I've been having all kinds of thoughts about education bounce around in my head after our Wisdom and Eloquence Retreat last week. The main speaker is a professor of Rhetoric, and a big proponent of Classical Education as the best way to educate children.
I have never aspired to be a classical educator. I own a copy of The Well-Trained Mind, but it sits, unmolested, on a shelf in my family room, from whence it shall--someday--join the ranks of those books destined for the used book store. I may read it first, but I'm waiting until the kids are all finished homeschooling.
I have, however, been privy to enough conversations about classical ed and read enough blog posts and articles to be familiar with the concepts. I have learned that classical educators--like radical unschoolers--jealously guard their turf. (We are and you're not, so don't even pretend you may overlap.)
All that said, as one of my more unschooly friends and I listened to Dr. Classical Ed last week, we were both struck by how much the process, the tools, the very structure of classical education mirrors the de facto way our unschooled children have learned. You would think that classical educators would like this affirmation that, yes, this is naturally the way children's minds work at these stages. But they don't. Not from us.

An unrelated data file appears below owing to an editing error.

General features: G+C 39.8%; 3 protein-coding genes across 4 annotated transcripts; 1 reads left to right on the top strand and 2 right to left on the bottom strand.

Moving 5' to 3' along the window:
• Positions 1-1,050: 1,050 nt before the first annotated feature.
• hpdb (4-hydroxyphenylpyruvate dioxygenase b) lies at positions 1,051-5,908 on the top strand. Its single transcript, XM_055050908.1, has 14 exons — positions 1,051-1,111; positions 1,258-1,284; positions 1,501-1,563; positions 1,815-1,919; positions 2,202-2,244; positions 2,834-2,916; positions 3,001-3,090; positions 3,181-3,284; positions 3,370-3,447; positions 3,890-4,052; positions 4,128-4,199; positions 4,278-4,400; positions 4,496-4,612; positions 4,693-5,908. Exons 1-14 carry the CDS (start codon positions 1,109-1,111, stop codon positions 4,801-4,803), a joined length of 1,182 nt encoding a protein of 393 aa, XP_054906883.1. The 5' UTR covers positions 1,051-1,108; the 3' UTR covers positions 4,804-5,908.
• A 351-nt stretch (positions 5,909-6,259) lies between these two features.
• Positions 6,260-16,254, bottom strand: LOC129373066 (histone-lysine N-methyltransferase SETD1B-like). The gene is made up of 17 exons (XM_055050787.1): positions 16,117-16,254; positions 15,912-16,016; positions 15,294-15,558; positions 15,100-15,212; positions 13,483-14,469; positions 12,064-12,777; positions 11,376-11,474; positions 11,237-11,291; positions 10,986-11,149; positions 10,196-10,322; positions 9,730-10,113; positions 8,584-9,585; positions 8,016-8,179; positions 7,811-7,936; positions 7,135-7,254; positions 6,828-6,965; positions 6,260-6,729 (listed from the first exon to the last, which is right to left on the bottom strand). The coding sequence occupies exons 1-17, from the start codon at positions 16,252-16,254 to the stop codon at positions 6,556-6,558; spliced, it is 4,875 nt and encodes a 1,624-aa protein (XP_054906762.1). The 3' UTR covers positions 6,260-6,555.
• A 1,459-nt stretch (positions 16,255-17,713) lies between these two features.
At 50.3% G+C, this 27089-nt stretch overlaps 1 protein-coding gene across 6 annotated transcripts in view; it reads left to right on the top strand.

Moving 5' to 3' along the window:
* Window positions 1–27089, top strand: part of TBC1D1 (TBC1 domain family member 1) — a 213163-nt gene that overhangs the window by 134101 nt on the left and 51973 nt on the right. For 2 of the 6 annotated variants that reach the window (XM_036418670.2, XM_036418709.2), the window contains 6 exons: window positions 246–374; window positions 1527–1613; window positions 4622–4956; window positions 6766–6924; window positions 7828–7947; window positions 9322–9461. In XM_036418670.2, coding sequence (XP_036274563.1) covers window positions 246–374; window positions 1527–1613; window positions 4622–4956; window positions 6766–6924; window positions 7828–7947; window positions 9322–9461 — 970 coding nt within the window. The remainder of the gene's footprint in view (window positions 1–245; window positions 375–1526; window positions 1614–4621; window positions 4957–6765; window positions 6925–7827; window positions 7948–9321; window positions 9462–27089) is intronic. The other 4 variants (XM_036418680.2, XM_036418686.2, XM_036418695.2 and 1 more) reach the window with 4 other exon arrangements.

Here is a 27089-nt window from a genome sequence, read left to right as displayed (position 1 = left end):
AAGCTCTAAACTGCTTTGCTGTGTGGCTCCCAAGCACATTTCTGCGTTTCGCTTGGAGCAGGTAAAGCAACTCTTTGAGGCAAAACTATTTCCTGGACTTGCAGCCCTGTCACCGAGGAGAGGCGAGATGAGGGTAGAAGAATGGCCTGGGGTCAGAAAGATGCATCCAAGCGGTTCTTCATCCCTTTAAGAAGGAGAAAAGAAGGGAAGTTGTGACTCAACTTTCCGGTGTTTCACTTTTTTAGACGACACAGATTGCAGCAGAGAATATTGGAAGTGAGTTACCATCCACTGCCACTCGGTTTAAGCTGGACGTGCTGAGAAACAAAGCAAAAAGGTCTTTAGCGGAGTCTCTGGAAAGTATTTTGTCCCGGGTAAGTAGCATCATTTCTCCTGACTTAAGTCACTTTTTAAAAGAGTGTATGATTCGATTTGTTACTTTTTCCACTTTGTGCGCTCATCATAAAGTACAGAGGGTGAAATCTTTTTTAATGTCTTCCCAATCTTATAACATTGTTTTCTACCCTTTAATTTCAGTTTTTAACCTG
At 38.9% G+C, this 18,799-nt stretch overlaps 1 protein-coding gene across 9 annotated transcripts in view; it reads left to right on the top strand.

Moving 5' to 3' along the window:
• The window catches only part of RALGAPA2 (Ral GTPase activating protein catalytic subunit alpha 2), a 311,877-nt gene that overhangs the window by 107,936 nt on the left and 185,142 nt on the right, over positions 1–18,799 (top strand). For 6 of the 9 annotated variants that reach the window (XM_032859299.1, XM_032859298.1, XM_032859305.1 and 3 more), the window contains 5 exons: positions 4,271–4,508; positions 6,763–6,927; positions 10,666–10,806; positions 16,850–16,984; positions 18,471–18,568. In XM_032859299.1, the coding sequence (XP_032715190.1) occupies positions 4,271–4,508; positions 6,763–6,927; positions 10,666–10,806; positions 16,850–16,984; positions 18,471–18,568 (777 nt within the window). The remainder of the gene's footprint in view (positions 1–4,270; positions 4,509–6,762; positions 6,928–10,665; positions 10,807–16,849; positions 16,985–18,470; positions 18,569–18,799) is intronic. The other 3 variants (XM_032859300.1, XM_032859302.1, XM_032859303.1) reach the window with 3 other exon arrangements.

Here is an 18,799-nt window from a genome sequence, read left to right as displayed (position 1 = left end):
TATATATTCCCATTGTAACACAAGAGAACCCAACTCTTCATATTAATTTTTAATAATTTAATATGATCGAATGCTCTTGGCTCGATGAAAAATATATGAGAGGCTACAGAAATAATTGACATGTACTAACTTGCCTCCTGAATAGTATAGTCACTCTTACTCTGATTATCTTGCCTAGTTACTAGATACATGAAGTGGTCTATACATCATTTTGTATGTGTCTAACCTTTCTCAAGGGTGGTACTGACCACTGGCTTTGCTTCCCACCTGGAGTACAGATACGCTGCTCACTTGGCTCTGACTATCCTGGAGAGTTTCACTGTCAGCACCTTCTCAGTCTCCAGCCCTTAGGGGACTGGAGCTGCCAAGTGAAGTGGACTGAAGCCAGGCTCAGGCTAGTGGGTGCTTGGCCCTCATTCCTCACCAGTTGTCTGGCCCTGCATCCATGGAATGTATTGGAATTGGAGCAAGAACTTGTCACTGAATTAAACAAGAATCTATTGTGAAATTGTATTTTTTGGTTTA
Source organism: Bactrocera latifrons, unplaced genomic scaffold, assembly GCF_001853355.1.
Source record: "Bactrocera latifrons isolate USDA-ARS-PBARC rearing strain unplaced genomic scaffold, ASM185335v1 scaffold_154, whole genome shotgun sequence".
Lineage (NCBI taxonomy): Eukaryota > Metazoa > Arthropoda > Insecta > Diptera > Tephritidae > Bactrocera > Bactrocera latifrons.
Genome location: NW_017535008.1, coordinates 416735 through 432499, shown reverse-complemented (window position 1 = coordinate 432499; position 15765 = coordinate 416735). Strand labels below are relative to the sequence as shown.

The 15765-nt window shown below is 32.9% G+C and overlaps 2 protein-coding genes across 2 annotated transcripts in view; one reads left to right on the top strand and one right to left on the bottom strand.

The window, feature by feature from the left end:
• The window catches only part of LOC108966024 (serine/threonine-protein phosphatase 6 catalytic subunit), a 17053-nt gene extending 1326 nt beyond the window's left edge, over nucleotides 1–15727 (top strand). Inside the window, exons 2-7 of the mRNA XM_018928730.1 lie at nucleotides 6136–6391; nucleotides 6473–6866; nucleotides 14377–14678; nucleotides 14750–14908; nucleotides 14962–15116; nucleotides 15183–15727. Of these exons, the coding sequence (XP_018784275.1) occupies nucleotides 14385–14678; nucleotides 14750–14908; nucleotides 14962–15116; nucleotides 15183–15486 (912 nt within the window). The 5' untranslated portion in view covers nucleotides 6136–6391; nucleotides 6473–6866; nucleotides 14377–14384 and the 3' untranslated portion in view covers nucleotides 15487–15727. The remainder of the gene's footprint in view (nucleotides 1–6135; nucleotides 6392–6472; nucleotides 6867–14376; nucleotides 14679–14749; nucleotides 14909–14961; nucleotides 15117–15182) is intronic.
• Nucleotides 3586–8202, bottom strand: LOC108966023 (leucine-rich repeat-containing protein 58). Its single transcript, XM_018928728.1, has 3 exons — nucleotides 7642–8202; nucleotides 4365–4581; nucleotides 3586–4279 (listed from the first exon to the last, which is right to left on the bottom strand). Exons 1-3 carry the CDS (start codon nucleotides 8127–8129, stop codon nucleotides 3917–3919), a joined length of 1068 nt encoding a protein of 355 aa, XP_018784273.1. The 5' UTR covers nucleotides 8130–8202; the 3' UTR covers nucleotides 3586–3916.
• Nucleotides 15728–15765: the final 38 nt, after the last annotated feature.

Like classical ed, we reject the boxing into subjects that progressive education insists upon. We agree that knowledge is interconnected. As is suggested in TWTM, we have always used history as a framework for "hanging" our knowledge. We have not taken the organized, cranked down approach suggested by classical ed, but we've gotten to the same desired place, with our children ready to join in the Great Conversation.
Am I saying we are classical educators? Certainly not! I gladly wear my badge of mostly unschooly-ish-ness. It keeps me sane and my children happy. And I'm also not arguing for the superiority of any one way of doing things. My philosophy is that each family needs to determine what works for them.
But if your end desire is kids who know things, can think critically, and can speak and write clearly about what they know, from a basis of the great tradition of the western world, well, there's more than one way to get there.